How "A Charlie Brown Christmas" almost wasn’t


#1

Originally published at: http://boingboing.net/2016/12/13/how-a-charlie-brown-christma.html


#2

Gotta say, rewatching a Charlie Browns Christmas as an adult was disappointing. I never was very attached to it as a kid, but as an adult I found it slow and preachy. Unlike Calvin in Calvin and Hobbs, the Peanuts characters never seemed like little kids. Instead they seemed like grown ups drawn small. Other than Snoopy, the appeal generally escaped me.


#3

The Halloween one was the only good one, and even that might be colored by nostalgia.


#4

I got a rock. :frowning:


#5

Maybe you need a more modern approach:


#6

Sometimes we need slow and preachy.


#7

Dorkly does a pretty good job of telling it like it is:

Vince Guaraldi’s drummer, Jerry Granelli, is still touring with his “Tales of a Charlie Brown Christmas” show, and I do highly recommend it if you can go see it. (This year I neglected to check the dates before it was too late – not such a great loss, since I’ve seen it twice already, but then it’s pretty impressive he’s still doing it at all, and who knows for how much longer?)
http://www.jerrygranelli.com/site/film/charlie-brown-christmas-special/

EDIT: We also need this here.


#8

Subtlest part of the special: when Linus quotes Luke 2:10, he drops his security blanket.


#9

Still - about the most lovely Christmas album ever.


#10

I don’t understand the quote marks in the headline. Why not quote the show title alone? (Is there some other work, of which I’m unaware, named “A Charlie Brown Christmas Almost Wasn’t”?)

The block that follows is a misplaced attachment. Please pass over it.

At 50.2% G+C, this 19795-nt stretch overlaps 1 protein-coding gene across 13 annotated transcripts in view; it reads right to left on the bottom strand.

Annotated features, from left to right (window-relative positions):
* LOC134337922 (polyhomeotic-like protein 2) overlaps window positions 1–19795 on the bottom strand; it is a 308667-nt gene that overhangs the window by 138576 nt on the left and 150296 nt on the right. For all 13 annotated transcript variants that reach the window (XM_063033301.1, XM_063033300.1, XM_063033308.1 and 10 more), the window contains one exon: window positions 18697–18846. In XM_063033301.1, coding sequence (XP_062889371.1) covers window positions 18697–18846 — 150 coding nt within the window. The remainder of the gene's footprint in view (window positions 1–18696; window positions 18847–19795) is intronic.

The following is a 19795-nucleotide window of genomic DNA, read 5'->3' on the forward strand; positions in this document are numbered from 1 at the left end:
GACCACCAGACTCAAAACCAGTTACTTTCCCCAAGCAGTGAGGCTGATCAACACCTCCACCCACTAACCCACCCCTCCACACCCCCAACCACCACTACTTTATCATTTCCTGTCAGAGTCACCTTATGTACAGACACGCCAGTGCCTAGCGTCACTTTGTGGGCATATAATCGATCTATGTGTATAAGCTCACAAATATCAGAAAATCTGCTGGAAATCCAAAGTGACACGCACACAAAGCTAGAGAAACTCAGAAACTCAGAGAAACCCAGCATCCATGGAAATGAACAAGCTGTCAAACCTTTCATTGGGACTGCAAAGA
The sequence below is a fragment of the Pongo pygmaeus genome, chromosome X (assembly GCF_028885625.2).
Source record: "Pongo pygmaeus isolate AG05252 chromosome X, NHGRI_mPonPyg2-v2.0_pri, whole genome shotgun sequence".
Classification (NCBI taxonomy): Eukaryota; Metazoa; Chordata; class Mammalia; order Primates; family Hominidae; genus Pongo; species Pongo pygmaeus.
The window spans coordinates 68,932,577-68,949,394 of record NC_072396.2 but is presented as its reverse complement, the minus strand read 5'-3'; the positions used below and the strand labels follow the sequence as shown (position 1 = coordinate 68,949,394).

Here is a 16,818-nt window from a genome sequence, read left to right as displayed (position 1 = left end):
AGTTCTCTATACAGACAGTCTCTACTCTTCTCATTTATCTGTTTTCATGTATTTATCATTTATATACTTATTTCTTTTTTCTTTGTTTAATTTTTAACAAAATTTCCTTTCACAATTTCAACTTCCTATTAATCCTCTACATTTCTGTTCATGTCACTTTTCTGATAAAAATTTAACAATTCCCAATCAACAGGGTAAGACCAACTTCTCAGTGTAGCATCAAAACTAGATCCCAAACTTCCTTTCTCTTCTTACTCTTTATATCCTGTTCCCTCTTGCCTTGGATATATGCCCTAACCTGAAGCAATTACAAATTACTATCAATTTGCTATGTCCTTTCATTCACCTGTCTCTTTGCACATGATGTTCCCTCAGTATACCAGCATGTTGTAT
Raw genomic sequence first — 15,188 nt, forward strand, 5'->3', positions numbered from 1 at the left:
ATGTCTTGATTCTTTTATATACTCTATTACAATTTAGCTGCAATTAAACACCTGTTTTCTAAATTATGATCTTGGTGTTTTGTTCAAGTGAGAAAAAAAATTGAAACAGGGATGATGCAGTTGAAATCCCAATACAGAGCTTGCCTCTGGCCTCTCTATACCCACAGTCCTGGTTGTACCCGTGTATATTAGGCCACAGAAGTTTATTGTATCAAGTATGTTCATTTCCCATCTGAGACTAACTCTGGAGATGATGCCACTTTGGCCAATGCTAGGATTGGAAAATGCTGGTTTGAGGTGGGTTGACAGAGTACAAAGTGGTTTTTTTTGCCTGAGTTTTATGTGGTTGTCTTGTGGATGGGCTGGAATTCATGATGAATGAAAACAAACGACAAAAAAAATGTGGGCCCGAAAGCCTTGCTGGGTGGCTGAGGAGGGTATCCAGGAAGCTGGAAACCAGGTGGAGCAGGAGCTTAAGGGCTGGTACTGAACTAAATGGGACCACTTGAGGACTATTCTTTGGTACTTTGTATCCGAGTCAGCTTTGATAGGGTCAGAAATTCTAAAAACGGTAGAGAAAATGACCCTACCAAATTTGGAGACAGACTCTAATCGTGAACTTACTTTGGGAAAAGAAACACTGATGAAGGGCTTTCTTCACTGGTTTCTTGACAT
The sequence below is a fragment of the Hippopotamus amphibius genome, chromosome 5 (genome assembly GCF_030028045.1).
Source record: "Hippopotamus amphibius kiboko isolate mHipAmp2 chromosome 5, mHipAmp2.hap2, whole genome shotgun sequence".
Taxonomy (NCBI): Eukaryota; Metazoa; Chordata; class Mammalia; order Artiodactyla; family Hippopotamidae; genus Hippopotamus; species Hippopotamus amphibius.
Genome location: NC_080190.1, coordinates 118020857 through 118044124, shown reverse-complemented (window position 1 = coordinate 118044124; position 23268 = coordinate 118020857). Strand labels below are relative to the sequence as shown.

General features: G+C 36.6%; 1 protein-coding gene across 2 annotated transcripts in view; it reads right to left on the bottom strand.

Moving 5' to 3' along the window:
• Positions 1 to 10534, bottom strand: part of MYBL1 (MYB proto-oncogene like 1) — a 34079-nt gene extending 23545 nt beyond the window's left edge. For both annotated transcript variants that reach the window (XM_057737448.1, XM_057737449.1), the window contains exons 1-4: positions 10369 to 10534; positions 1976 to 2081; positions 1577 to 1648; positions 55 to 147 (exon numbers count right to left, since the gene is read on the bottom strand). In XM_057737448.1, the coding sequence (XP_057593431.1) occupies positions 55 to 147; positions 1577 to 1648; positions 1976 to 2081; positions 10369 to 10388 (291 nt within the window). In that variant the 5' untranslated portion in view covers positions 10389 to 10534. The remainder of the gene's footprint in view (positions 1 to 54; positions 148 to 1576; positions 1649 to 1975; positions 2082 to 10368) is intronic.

#11

Good for Shultz for standing up for adult vocabulary. It was part of the charm. But “nobody had ever animated anything from the Bible before?” Davey & Goliath predated A Charlie Brown Christmas by five years. (And if you think THAT was preachy… “God wouldn’t like that, Davey…”)


#12

It’s not merely the vocabulary, it’s the subject matter. Extended angst about the over commercialization of Christmas is an adult thing, not a kid thing. (Also an ironic thing when preached in a commercial Christmas special leveraging some of the most popular commercial characters of their era.)


#13

Hey, look - I’m agreeing with Skeptic about something!


#14

I still love watching it, and probably always will, but, yeah:

Also:


#15

Shut up! Dolly Madison isn’t commercial! Didn’t she sew all the stars on the flag or something? I’ll bet she did it for free, too. For the Lord.


#16

Mendelson suggested a laugh track would save the show and Schulz responded by standing up and walking out of the room.

laugh track = repellant

Also, a good read (though I listened to it in the car):
https://books.google.com/books/about/Schulz_and_Peanuts.html?id=2zAv4QJ9PFcC


Bonus Trivia: Schulz was “Charles” to strangers and “Sparky” to friends


#17

THIS. :slight_smile:


#18

And I miss the Kraft commercials during The Great Pumpkin!


#19

I understood the angst just fine as a child. As I grew older I thought Schulz was writing anti-nostalgia; grown-ups could look at it and see the unhappiness that was shot through their childhood.

The only nostalgia? Snoopy’s bullshit adventures in war.


#20

Yet that was pretty much the the only thing about the strip I enjoyed as a kid. I had no idea at that age it was the glorification of war - or what that would even mean. And I hadn’t even thought of it that way until you mentioned it. So, all around bad. :-/ Yet still iconic somehow…